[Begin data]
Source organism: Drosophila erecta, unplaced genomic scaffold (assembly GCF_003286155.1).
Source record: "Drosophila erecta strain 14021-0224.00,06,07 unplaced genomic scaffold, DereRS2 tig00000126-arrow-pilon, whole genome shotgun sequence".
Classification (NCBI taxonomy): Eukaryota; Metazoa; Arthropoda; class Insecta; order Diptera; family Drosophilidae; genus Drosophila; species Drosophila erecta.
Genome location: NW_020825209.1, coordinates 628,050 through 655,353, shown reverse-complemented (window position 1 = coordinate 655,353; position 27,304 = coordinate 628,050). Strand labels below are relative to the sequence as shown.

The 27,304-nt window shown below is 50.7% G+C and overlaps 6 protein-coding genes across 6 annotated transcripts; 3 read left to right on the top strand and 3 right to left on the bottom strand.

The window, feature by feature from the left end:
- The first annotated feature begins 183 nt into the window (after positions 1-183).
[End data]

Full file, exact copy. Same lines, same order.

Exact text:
Source organism: Drosophila erecta, unplaced genomic scaffold (assembly GCF_003286155.1).
Source record: "Drosophila erecta strain 14021-0224.00,06,07 unplaced genomic scaffold, DereRS2 tig00000126-arrow-pilon, whole genome shotgun sequence".
Classification (NCBI taxonomy): Eukaryota; Metazoa; Arthropoda; class Insecta; order Diptera; family Drosophilidae; genus Drosophila; species Drosophila erecta.
Genome location: NW_020825209.1, coordinates 628,050 through 655,353, shown reverse-complemented (window position 1 = coordinate 655,353; position 27,304 = coordinate 628,050). Strand labels below are relative to the sequence as shown.

The 27,304-nt window shown below is 50.7% G+C and overlaps 6 protein-coding genes across 6 annotated transcripts; 3 read left to right on the top strand and 3 right to left on the bottom strand.

The window, feature by feature from the left end:
- The first annotated feature begins 183 nt into the window (after positions 1-183).